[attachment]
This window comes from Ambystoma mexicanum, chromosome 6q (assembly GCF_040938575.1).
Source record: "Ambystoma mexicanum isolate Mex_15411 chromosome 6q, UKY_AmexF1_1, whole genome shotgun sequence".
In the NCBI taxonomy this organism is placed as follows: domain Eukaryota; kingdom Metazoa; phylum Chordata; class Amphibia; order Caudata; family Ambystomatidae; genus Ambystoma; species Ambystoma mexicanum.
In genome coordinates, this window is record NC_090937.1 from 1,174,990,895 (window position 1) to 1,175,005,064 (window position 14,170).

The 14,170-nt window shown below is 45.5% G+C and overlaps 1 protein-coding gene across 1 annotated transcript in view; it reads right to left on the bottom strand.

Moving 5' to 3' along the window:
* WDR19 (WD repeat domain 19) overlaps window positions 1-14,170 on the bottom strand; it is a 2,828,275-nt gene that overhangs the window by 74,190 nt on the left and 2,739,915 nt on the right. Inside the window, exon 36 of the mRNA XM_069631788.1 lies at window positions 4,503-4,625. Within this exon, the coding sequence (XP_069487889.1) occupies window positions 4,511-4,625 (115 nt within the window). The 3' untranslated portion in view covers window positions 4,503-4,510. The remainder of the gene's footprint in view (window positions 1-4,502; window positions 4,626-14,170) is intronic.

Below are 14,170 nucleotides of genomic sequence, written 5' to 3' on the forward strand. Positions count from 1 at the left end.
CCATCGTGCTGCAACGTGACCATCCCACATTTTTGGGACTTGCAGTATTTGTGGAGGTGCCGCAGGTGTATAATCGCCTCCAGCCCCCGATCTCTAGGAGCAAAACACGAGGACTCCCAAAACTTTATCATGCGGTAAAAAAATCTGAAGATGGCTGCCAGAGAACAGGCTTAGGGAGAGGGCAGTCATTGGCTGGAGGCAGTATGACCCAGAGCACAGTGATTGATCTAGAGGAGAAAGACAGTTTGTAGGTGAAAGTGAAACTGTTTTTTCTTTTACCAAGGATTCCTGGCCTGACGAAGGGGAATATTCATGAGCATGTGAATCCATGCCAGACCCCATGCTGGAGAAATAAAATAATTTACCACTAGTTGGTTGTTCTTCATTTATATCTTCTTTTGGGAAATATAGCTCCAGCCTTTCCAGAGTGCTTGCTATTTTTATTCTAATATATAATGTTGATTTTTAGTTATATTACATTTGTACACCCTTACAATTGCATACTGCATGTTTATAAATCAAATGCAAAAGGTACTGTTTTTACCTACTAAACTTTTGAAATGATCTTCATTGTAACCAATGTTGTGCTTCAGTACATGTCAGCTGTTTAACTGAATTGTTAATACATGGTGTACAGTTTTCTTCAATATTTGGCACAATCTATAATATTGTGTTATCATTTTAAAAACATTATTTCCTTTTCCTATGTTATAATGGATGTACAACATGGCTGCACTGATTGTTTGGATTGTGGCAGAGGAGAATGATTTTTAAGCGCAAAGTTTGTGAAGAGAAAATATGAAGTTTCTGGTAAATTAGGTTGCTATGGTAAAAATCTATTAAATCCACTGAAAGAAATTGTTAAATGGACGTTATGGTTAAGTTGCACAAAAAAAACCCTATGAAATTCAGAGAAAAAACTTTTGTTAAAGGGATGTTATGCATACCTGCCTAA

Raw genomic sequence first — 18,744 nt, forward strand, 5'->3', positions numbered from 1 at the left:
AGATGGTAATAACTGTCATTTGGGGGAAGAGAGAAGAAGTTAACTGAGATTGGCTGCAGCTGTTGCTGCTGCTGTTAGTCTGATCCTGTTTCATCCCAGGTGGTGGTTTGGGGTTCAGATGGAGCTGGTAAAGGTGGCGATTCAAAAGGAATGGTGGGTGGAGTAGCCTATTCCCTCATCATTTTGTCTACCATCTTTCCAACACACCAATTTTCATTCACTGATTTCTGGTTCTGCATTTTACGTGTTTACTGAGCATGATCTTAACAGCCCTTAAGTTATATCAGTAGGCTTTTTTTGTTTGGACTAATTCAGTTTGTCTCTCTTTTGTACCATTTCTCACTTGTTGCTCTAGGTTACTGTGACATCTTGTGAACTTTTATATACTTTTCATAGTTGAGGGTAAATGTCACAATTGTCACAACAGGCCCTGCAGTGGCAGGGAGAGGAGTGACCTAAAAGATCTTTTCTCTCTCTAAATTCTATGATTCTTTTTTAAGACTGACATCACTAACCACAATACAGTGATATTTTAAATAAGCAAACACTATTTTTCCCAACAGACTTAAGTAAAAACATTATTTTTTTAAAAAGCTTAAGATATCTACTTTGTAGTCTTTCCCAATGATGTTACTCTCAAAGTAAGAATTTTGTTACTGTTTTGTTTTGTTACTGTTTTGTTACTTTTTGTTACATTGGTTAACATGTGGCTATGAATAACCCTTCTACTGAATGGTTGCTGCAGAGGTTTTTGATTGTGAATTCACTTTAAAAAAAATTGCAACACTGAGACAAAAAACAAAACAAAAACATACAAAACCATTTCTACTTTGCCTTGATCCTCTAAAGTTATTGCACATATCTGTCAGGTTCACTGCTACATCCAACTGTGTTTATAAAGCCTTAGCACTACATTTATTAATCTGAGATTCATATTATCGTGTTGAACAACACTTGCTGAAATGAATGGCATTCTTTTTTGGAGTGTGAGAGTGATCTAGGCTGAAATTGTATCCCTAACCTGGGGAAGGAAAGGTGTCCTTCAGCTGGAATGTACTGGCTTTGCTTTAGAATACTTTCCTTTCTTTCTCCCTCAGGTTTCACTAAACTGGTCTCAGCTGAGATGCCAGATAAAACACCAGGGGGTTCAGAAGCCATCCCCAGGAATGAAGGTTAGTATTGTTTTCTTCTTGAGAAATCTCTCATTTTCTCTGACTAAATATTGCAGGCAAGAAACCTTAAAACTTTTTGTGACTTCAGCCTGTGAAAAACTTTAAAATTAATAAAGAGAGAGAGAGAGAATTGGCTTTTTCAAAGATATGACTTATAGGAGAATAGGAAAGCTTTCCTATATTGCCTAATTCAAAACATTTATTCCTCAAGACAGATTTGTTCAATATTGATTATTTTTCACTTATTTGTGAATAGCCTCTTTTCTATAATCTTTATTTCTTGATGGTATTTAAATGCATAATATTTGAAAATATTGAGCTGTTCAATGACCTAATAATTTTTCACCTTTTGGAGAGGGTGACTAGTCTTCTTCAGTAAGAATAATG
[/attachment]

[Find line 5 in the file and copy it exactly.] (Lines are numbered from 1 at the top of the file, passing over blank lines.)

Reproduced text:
The 14,170-nt window shown below is 45.5% G+C and overlaps 1 protein-coding gene across 1 annotated transcript in view; it reads right to left on the bottom strand.